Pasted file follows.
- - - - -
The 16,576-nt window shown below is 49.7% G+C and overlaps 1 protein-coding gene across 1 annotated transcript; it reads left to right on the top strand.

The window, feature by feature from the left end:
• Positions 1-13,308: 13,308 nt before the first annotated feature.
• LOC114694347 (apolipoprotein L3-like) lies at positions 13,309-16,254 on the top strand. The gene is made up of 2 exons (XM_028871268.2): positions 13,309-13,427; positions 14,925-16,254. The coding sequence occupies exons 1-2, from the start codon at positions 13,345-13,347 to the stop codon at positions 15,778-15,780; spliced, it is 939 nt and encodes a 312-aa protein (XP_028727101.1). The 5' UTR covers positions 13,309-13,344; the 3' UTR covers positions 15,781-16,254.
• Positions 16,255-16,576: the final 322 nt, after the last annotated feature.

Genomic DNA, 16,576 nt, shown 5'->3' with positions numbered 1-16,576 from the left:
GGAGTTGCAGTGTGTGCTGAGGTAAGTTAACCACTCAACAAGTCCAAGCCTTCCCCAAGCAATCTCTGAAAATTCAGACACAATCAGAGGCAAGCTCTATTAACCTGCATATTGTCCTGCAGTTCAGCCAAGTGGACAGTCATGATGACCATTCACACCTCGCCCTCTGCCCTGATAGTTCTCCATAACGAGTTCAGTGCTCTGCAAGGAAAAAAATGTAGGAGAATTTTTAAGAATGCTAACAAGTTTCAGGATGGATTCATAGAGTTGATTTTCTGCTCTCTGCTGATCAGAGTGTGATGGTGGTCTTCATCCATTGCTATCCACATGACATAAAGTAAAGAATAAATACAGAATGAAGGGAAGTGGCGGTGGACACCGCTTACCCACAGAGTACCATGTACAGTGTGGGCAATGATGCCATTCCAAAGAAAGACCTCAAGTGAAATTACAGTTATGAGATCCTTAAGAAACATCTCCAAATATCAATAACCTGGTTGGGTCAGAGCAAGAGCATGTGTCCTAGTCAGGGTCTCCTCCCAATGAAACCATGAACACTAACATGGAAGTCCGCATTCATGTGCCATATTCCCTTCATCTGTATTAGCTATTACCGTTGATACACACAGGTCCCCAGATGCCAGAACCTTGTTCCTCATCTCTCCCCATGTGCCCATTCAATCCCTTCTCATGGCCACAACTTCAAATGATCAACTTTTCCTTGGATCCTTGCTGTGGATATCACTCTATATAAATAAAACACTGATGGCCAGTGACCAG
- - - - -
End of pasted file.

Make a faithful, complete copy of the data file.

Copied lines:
The 16,576-nt window shown below is 49.7% G+C and overlaps 1 protein-coding gene across 1 annotated transcript; it reads left to right on the top strand.

The window, feature by feature from the left end:
• Positions 1-13,308: 13,308 nt before the first annotated feature.
• LOC114694347 (apolipoprotein L3-like) lies at positions 13,309-16,254 on the top strand. The gene is made up of 2 exons (XM_028871268.2): positions 13,309-13,427; positions 14,925-16,254. The coding sequence occupies exons 1-2, from the start codon at positions 13,345-13,347 to the stop codon at positions 15,778-15,780; spliced, it is 939 nt and encodes a 312-aa protein (XP_028727101.1). The 5' UTR covers positions 13,309-13,344; the 3' UTR covers positions 15,781-16,254.
• Positions 16,255-16,576: the final 322 nt, after the last annotated feature.

Genomic DNA, 16,576 nt, shown 5'->3' with positions numbered 1-16,576 from the left:
GGAGTTGCAGTGTGTGCTGAGGTAAGTTAACCACTCAACAAGTCCAAGCCTTCCCCAAGCAATCTCTGAAAATTCAGACACAATCAGAGGCAAGCTCTATTAACCTGCATATTGTCCTGCAGTTCAGCCAAGTGGACAGTCATGATGACCATTCACACCTCGCCCTCTGCCCTGATAGTTCTCCATAACGAGTTCAGTGCTCTGCAAGGAAAAAAATGTAGGAGAATTTTTAAGAATGCTAACAAGTTTCAGGATGGATTCATAGAGTTGATTTTCTGCTCTCTGCTGATCAGAGTGTGATGGTGGTCTTCATCCATTGCTATCCACATGACATAAAGTAAAGAATAAATACAGAATGAAGGGAAGTGGCGGTGGACACCGCTTACCCACAGAGTACCATGTACAGTGTGGGCAATGATGCCATTCCAAAGAAAGACCTCAAGTGAAATTACAGTTATGAGATCCTTAAGAAACATCTCCAAATATCAATAACCTGGTTGGGTCAGAGCAAGAGCATGTGTCCTAGTCAGGGTCTCCTCCCAATGAAACCATGAACACTAACATGGAAGTCCGCATTCATGTGCCATATTCCCTTCATCTGTATTAGCTATTACCGTTGATACACACAGGTCCCCAGATGCCAGAACCTTGTTCCTCATCTCTCCCCATGTGCCCATTCAATCCCTTCTCATGGCCACAACTTCAAATGATCAACTTTTCCTTGGATCCTTGCTGTGGATATCACTCTATATAAATAAAACACTGATGGCCAGTGACCAG